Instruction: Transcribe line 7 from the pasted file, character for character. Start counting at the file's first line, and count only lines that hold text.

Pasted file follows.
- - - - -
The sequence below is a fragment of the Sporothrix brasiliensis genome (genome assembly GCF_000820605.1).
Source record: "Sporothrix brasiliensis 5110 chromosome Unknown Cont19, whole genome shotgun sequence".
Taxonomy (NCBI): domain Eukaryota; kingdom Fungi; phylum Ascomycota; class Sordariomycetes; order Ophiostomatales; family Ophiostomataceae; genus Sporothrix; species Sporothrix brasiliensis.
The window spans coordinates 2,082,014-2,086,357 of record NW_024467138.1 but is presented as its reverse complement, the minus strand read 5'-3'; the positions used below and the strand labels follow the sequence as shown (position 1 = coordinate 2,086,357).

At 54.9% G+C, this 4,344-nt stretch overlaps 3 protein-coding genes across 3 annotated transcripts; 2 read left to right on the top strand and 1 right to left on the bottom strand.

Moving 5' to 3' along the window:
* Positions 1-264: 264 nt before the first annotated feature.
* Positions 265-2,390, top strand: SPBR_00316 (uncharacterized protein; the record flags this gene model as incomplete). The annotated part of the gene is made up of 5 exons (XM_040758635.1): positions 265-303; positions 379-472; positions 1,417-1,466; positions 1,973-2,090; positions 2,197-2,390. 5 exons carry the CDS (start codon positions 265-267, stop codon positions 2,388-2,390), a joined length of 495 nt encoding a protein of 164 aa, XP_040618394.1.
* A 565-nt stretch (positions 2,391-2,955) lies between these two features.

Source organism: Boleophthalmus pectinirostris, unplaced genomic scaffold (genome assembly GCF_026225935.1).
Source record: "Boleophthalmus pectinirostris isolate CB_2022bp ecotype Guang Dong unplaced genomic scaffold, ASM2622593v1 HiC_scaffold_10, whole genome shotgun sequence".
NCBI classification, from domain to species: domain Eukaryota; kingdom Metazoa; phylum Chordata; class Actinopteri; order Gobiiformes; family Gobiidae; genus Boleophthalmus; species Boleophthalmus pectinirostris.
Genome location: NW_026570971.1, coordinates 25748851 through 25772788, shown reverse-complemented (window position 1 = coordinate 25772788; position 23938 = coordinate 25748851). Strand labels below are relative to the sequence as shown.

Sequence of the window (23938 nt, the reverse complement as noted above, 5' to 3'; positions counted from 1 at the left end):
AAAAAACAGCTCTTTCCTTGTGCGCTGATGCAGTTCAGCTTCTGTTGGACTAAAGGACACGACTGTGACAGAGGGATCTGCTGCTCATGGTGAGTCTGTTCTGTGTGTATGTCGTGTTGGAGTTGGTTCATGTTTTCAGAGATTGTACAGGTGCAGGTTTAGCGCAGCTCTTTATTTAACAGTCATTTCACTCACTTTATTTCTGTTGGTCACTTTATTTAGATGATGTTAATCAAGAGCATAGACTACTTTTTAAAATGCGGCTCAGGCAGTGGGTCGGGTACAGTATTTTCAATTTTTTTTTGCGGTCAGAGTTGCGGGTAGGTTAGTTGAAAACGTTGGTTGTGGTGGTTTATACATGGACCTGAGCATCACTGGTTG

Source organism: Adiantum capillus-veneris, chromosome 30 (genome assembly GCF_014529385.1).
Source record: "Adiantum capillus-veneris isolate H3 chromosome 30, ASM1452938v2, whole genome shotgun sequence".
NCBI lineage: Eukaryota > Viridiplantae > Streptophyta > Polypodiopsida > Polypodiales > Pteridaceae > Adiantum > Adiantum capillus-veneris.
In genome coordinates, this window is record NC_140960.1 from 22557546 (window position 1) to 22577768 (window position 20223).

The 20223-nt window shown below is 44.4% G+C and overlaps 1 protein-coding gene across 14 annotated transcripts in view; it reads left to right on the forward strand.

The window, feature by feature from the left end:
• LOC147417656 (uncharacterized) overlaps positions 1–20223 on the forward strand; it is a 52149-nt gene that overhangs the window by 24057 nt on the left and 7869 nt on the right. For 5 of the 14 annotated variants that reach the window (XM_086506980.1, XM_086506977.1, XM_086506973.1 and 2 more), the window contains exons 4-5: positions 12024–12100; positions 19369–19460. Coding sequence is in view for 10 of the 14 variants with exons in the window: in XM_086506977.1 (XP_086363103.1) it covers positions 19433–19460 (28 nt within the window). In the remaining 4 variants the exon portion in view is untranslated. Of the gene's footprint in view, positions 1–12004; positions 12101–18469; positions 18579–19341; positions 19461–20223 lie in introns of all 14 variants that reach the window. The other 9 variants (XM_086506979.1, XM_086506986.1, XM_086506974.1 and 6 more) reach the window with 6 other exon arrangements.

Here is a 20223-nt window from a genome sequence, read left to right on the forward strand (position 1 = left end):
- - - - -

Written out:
* Positions 1-264: 264 nt before the first annotated feature.